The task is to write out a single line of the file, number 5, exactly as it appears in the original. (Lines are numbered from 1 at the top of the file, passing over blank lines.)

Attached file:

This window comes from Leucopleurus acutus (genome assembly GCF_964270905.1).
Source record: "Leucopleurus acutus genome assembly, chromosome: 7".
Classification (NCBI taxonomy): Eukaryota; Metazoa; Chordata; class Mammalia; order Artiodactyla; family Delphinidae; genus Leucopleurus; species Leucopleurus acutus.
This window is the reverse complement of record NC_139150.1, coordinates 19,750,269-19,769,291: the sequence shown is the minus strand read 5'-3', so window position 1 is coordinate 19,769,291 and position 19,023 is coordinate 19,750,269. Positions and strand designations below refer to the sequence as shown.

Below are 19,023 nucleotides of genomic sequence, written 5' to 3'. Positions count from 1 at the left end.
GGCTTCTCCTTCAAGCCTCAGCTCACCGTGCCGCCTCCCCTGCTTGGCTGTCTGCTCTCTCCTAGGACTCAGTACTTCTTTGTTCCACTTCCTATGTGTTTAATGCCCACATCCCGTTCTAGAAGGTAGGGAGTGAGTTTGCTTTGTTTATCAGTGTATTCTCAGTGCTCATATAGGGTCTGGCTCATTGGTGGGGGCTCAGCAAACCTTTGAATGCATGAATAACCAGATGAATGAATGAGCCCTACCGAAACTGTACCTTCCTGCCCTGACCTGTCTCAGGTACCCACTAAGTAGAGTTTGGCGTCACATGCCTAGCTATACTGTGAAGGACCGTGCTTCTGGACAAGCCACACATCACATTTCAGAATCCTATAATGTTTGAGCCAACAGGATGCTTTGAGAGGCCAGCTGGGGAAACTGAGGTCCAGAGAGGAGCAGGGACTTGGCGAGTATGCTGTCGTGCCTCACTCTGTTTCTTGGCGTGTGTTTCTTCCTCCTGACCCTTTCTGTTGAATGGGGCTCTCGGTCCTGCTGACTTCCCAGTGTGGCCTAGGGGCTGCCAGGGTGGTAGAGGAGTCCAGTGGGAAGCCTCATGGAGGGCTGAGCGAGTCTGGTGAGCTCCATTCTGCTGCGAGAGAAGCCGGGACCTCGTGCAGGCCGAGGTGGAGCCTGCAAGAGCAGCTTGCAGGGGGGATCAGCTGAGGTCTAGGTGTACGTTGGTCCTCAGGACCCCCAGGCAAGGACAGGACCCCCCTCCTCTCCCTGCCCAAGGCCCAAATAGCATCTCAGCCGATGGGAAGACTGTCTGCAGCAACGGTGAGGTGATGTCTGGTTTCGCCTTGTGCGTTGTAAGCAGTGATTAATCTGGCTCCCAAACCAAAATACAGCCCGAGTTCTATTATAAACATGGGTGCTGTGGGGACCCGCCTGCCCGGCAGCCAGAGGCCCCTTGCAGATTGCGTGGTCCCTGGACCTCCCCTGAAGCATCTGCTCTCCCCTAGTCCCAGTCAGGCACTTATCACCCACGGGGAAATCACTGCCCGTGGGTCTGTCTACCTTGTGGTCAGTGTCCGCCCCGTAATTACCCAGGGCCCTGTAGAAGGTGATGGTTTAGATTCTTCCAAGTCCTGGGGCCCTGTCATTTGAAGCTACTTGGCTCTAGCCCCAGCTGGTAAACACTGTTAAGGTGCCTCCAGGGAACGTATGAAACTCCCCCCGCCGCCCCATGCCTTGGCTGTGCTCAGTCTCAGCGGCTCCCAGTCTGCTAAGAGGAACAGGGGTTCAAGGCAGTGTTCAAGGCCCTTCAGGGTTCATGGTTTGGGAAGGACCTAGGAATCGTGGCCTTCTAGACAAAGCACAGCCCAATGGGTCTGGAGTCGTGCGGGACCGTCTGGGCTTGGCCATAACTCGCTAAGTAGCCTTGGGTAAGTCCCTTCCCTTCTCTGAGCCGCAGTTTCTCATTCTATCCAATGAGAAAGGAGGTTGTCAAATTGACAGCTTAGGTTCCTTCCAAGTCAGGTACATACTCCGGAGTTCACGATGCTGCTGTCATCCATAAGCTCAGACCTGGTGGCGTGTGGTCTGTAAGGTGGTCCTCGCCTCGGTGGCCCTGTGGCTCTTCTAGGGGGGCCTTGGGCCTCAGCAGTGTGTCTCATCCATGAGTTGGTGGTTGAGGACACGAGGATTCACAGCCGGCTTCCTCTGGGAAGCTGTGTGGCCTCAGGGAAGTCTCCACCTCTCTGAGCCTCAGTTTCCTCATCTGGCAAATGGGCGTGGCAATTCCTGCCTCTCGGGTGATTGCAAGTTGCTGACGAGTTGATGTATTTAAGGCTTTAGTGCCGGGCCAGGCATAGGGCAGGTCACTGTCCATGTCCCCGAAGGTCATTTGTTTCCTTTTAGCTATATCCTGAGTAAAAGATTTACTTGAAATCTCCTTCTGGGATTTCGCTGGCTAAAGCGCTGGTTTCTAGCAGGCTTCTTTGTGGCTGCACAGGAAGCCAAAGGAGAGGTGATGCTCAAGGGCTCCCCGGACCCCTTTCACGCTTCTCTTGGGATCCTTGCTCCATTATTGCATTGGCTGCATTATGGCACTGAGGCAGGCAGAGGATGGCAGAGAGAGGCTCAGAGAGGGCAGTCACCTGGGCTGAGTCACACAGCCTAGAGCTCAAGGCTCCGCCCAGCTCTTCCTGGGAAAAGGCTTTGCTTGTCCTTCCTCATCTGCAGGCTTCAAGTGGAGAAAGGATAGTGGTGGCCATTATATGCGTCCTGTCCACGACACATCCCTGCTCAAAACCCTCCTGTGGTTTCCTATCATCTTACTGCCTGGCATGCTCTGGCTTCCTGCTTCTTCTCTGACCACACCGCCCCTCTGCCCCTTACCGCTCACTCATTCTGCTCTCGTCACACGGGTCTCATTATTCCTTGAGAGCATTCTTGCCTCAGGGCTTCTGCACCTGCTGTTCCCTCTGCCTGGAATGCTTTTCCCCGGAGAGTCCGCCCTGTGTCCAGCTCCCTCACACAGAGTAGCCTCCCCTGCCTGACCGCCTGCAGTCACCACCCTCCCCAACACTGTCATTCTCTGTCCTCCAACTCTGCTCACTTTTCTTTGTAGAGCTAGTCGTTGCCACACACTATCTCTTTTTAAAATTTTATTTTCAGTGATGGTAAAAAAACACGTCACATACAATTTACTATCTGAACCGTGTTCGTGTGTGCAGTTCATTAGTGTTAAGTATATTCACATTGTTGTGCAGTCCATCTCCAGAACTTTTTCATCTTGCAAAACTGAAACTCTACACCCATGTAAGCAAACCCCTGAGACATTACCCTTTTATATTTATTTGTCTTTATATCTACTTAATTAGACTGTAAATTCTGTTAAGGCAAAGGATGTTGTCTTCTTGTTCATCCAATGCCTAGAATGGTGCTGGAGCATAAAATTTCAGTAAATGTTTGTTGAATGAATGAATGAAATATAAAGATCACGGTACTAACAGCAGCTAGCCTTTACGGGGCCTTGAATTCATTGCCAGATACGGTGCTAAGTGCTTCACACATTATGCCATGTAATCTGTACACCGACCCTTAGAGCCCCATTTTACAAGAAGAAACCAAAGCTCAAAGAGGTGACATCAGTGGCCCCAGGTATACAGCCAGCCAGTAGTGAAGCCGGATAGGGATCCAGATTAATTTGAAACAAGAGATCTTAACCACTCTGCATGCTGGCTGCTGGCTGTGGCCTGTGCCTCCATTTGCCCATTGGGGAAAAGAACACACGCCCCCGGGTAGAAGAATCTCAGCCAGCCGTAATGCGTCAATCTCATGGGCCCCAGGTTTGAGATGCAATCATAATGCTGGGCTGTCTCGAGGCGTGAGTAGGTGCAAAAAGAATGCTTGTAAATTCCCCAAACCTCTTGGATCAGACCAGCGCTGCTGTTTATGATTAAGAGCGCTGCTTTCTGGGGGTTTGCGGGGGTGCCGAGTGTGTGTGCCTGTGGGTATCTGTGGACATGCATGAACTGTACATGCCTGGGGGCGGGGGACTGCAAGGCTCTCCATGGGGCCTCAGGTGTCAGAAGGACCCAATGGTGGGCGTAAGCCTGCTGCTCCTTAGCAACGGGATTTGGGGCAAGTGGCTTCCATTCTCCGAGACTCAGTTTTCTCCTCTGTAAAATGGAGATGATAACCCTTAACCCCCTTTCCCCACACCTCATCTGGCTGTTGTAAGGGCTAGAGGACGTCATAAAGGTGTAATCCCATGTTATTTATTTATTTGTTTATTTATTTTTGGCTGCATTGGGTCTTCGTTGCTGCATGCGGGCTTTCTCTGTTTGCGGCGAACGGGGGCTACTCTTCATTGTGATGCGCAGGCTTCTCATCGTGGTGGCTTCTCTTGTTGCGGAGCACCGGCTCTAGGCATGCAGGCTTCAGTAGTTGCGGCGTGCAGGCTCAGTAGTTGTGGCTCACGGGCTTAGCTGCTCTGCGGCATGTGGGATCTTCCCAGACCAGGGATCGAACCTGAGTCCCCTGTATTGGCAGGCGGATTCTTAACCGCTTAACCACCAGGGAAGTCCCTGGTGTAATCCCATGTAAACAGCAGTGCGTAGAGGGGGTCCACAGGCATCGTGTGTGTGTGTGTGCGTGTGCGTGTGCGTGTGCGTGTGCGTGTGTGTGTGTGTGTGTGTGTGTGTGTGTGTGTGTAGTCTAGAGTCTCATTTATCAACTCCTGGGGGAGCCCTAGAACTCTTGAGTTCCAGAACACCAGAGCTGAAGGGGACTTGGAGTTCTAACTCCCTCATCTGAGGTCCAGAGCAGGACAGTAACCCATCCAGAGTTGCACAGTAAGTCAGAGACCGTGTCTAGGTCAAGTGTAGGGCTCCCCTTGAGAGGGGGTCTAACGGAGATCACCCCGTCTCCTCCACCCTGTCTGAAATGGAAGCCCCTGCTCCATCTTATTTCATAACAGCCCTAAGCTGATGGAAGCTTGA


Below are 19,023 nucleotides of genomic sequence, written 5' to 3'. Positions count from 1 at the left end.